Local view for "http://purl.org/linkedpolitics/eu/plenary/2004-05-04-Speech-2-025"
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member; Delegation for relations with the Member States of ASEAN, south-east Asia and the Republic of Korea (2002-02-07--2004-07-19)3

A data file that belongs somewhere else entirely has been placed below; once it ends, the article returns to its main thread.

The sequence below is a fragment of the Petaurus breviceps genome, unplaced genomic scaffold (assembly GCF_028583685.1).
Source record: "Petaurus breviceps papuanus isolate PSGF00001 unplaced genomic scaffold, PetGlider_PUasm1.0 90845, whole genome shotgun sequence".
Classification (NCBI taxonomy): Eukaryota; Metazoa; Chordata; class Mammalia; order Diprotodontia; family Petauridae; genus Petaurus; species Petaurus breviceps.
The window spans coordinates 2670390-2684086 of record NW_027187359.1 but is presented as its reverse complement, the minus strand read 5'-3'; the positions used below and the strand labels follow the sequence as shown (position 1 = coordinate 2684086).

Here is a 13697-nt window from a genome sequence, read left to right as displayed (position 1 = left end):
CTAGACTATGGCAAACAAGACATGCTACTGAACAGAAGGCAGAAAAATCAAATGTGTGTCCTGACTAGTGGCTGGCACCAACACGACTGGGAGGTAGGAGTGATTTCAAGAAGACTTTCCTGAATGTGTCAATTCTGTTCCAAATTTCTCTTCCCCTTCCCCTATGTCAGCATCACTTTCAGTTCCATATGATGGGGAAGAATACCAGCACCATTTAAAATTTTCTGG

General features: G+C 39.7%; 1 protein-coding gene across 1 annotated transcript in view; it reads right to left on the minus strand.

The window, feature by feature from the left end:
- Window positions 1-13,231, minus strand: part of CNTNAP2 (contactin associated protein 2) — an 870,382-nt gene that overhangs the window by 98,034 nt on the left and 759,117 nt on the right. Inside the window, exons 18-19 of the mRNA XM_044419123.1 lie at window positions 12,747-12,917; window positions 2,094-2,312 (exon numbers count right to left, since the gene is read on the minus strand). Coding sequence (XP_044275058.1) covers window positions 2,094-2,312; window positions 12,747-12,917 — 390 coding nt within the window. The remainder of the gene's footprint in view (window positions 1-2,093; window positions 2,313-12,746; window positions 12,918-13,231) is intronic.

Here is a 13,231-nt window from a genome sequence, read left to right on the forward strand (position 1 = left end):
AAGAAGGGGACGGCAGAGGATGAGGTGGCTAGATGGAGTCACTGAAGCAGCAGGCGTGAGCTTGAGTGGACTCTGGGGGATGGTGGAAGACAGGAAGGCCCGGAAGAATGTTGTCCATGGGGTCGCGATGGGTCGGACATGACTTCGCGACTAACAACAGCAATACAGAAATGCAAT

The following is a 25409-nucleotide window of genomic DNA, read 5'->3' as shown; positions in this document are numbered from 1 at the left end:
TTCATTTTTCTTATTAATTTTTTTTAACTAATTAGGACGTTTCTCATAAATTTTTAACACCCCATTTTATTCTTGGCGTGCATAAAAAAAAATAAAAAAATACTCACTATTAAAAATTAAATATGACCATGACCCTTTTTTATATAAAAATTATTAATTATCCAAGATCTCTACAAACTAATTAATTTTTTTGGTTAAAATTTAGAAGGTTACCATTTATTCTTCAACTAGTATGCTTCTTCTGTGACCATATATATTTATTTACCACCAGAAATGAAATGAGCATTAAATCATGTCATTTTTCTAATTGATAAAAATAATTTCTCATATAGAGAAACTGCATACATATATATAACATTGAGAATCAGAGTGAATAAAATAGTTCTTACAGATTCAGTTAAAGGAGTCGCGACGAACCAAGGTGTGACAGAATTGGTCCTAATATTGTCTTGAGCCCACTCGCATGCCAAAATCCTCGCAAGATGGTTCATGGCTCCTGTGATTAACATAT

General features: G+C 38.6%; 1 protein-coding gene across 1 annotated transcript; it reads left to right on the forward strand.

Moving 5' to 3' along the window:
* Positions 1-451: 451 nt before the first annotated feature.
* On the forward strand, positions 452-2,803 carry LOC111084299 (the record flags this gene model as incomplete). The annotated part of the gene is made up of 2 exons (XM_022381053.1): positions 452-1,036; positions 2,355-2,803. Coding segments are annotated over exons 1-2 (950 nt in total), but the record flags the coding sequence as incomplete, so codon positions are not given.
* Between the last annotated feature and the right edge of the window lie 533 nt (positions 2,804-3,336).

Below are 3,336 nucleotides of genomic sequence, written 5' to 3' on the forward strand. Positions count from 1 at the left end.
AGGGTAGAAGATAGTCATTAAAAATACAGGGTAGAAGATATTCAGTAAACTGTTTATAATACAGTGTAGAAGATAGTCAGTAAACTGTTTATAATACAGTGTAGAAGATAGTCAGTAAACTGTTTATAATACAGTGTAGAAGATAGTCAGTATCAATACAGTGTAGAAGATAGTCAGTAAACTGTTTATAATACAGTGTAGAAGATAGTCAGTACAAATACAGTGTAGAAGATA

"Mr President, Mr President-in-Office of the Council, Commissioner Vitorino, ladies and gentlemen, Mr Hume has just spoken very movingly. Having been a Member of this House since 1979, he will be leaving Parliament, as will my Irish friend Mr McCartin. At a time like now, when we are thinking about the future, that should prompt us to briefly review the past, as we have just done in commemorating Jean Monnet and Altiero Spinelli. Looking back over the past in this way enables us to have confidence and hope that we really can be optimistic in looking forward to our continent’s future. Let us consider the previous enlargements. There was one in 1973, when the Europe of the Six was joined by Ireland, Denmark and the United Kingdom, thus becoming a Europe of Nine; then, in 1981, came Greece; Spain and Portugal joined in 1986, with three more countries –Finland, Sweden and Austria – acceding in 1995. Finally, we now have a Community of 25. Hand in hand with this, the Community has always gained in depth, with the EEC and Euratom being created in 1957, the Single European Act in 1986, and the Maastricht Treaty in 1992, in connection with which we must recall the great achievements of Chancellor Helmut Kohl, President François Mitterrand and Commission President Jacques Delors, whose work was successfully continued by Jacques Santer. We then had Amsterdam in 1995, followed by Nice, which may well not have been that much of a success, but it was there that we adopted the resolution that we would conclude accession negotiations with the candidate countries in time for the European elections. If we were to sum up all the changes that have taken place over these years, we would have to come to the conclusion that this is a great continent, one that has always, even when faced with great difficulties, gone forward in the right direction. It is now a matter of our great good fortune that Ireland holds the Presidency – Mr Roche, their Minister for Europe and our President-in-Office of the Council, is with us today – and is conducting its affairs with a combination of vision, pragmatism and goodwill, the latter quite crucial if there is to be any progress. Let me thank you, Mr President-in-Office of the Council, for the work you have done to date. If we deserve a European Constitution, it is because of your efforts and Europe’s. I would also like to express gratitude to Commissioner Vitorino, who, jointly with his fellow-Commissioner Mr Barnier presided over the work done by our colleagues in the Convention. We in the Group of the European People’s Party (Christian Democrats) and European Democrats would welcome it if the Irish presidency were yet to succeed in getting a reference made in the preamble to our Judaeo-Christian heritage. It is because this embodies our values that we regard it as important, but it is also important that you, Mr President-in-Office of the Council, should not agree to any curtailment of Parliament’s budgetary prerogatives. Commissioner Vitorino also made reference to that. Such a thing must not be permitted. It is one of the prerogatives of the European Parliament, and indeed of any other, to be able to determine what is done with the Budget, and we will not be able accept any curtailment of our rights in that respect. The European Constitution is a great step forward, in that it strengthens Europe as a Community. It represents progress in that it strengthens European democracy and parliamentary government. The European Constitution is a step forward in that subsidiarity is reinforced, and in that it makes reference, for the first time, to local governance. Municipalities, cities, communities, that is to say the places we call home, are given the right to manage their own affairs. The national parliaments are also given the right to appeal in the event of their rights under the subsidiarity principle being infringed. Europe is becoming more efficient, Europe is becoming more democratic, and what we want to achieve is unity for this Europe of ours in all its diversity. The Constitution is a means to that end. When considering the future, we have to answer the question as to who can yet become a member of the European Union. With whom do we want to co-exist as good neighbours? We want to co-exist as good neighbours with everyone, especially with our Arab and Muslim neighbours, so that our continent may be a continent of peace, founded upon law and with a constitution of its own. We wish the Irish Presidency every success in achieving that for us."@en1
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